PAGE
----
Liz Truss Tells MPs She Is A 'Fighter Not A Quitter' As She Battles For Survival

Prime minister channels Peter Mandelson as Keir Starmer asks: “Why is she still here?"
Prime Minister Liz Truss speaks during Prime Minister's Questions in the House of Commons, London.
Prime Minister Liz Truss speaks during Prime Minister's Questions in the House of Commons, London.
House of Commons via PA Wire/PA Images

Liz Truss has said she is a “fighter not a quitter” as she battles to save her premiership.

Speaking during PMQs on Wednesday, the prime minister said she was “sorry” for her mini-Budget which triggered market chaos and tanked Tory poll ratings.

Keir Starmer hammered Truss for having to watch her new chancellor Jeremy Hunt junk her entire economic plan.

“How can she be held to account when she’s not in charge?” the Labour leader said. “Why is she still here?”

Starmer read out a list of dropped economic policies, with Labour MPs behind him chanting “gone” after each one.

Truss told MPs: “I have been very clear that I am sorry and that I have made mistakes.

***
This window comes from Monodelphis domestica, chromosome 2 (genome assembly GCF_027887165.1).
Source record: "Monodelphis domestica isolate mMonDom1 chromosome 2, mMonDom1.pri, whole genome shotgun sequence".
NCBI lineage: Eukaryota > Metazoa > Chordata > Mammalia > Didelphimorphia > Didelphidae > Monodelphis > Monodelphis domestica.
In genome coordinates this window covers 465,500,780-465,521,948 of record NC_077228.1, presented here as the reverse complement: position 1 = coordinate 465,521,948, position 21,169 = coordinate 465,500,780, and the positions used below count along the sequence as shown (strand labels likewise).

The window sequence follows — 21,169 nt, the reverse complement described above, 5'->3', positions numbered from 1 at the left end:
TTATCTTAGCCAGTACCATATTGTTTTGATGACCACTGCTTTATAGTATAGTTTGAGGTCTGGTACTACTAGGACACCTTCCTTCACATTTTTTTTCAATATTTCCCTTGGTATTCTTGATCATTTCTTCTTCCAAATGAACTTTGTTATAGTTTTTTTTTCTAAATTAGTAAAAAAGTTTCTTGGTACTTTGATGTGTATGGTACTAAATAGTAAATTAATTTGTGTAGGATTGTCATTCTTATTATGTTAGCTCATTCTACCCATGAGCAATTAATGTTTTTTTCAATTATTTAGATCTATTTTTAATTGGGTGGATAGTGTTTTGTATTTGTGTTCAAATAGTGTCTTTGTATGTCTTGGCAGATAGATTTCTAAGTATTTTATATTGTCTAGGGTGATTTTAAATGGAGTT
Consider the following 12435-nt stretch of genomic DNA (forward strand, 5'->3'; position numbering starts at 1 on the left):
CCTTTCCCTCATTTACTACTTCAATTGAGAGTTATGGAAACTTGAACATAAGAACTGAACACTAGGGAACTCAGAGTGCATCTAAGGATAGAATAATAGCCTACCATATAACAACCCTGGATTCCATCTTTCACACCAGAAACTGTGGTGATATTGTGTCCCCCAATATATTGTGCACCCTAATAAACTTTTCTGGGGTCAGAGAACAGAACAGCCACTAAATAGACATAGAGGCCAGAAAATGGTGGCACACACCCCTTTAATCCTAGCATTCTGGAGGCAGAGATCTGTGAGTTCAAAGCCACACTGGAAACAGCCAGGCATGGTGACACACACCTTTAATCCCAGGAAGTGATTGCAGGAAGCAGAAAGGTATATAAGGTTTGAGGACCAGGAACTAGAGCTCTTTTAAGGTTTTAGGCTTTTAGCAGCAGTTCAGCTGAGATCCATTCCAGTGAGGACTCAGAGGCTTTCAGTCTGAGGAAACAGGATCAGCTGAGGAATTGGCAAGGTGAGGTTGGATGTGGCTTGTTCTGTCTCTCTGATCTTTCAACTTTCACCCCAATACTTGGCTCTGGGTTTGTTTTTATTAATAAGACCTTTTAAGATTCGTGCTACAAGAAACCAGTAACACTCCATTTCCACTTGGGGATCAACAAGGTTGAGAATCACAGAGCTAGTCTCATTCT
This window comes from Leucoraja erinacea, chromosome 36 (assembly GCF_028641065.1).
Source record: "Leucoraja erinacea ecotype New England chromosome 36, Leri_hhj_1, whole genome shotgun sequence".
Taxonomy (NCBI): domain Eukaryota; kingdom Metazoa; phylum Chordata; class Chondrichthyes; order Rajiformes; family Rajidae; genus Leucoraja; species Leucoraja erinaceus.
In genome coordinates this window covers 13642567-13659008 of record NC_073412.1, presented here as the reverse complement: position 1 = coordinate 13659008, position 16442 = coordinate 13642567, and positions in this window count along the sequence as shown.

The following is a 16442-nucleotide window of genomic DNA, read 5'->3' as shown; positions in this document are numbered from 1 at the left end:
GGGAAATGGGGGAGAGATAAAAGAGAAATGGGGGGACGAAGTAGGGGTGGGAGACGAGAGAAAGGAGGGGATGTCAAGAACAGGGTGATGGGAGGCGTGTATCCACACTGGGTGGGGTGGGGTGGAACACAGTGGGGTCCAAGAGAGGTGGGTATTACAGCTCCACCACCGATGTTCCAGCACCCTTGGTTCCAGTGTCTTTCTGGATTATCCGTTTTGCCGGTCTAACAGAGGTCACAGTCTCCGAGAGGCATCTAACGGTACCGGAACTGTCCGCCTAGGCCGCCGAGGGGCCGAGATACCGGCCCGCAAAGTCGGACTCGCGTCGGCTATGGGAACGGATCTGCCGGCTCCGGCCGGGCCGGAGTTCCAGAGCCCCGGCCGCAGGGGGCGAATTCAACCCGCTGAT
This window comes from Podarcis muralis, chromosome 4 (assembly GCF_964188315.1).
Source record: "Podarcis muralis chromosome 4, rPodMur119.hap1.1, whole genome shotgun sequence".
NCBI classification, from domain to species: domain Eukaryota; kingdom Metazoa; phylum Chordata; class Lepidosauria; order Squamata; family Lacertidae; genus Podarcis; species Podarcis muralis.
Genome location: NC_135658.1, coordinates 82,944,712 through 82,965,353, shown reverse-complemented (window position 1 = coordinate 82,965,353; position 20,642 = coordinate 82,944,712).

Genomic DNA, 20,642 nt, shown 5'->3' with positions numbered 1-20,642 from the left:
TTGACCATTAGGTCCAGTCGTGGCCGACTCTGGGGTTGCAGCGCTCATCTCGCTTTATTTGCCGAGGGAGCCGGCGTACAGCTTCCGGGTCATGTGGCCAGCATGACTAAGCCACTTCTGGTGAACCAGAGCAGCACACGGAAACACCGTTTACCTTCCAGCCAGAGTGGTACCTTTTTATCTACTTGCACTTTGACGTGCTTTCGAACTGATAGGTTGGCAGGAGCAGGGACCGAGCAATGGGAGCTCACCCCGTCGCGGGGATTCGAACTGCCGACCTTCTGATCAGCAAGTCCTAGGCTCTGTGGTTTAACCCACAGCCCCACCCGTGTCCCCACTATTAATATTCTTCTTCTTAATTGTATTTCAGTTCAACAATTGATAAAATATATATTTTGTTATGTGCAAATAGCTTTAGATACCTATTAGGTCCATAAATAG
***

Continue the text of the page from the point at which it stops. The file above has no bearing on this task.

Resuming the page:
“I am a fighter and not a quitter. I have acted in the national interest to make sure that we have economic stability.”

The phrase drew immediate comparisons with Peter Mandelson, the former Labor cabinet minister who famously angrily shouted the same words when he retained his Commons seat in 2001.

“Before this campaign started it was said I was facing political oblivion - my career in tatters never to be part of the political living again,” he said at the time.

“Well, they underestimated me because I am a fighter... and a fighter not a quitter.”

As of Wednesday afternoon, six Tory MPs had gone public to call for Truss to quit as PM immediately.

But behind the scenes in Westminster, many more want the prime minister to resign.

During PMQs, Truss performed another U-turn by confirming the pensions triple lock would remain.

The government yesterday had notably refused to commit to standing by the 2019 Tory manifesto pledge.

The triple lock guarantees pensions rise by whatever is higher - prices, average wages or 2.5%.

Even suggesting abandoning the pledge had already added to the unhappiness on the Tory backbenchers.

Truss has also risked a fresh fight with her own MPs by making a vote on a Labour motion on fracking a test of confidence in her administration.


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